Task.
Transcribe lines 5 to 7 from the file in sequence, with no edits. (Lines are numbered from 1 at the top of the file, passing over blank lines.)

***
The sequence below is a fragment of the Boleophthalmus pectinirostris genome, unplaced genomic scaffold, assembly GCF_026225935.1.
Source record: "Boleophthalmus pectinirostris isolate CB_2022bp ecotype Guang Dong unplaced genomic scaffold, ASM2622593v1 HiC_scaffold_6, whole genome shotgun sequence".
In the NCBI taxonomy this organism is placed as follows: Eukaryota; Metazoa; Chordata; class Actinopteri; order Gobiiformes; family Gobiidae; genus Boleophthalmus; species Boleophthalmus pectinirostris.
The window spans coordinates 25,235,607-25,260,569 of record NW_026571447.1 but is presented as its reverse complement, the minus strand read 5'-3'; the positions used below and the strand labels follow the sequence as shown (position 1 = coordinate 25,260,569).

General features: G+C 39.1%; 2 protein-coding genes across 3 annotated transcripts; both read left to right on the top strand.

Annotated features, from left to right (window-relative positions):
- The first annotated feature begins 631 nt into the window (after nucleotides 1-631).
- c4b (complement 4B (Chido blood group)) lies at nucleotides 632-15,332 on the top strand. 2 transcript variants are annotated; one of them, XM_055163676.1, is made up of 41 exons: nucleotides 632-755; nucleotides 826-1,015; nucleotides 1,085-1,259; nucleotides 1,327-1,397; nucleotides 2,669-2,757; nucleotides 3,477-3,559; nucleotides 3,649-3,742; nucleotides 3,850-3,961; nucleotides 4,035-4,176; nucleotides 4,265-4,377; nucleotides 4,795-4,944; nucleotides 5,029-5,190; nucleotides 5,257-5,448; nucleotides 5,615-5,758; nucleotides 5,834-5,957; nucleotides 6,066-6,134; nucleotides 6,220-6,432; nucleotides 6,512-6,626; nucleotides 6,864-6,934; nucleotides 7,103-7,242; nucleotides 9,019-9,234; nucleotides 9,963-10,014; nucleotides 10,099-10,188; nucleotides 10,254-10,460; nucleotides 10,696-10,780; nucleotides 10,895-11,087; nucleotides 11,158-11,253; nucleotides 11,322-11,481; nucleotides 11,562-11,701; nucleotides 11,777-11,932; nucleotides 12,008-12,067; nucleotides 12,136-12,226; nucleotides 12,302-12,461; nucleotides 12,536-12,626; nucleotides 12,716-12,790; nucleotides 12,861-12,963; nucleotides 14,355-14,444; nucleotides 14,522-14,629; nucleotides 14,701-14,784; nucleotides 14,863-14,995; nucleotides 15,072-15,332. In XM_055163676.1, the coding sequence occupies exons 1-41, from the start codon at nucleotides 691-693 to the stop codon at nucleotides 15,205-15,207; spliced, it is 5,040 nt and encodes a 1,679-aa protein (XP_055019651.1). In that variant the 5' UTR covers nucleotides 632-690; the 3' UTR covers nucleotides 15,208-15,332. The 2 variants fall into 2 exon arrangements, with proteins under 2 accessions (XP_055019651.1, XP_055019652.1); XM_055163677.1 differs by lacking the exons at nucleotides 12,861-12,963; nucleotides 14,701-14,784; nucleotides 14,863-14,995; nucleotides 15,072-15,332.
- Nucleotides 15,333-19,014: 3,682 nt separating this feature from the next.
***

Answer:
General features: G+C 39.1%; 2 protein-coding genes across 3 annotated transcripts; both read left to right on the top strand.

Annotated features, from left to right (window-relative positions):
- The first annotated feature begins 631 nt into the window (after nucleotides 1-631).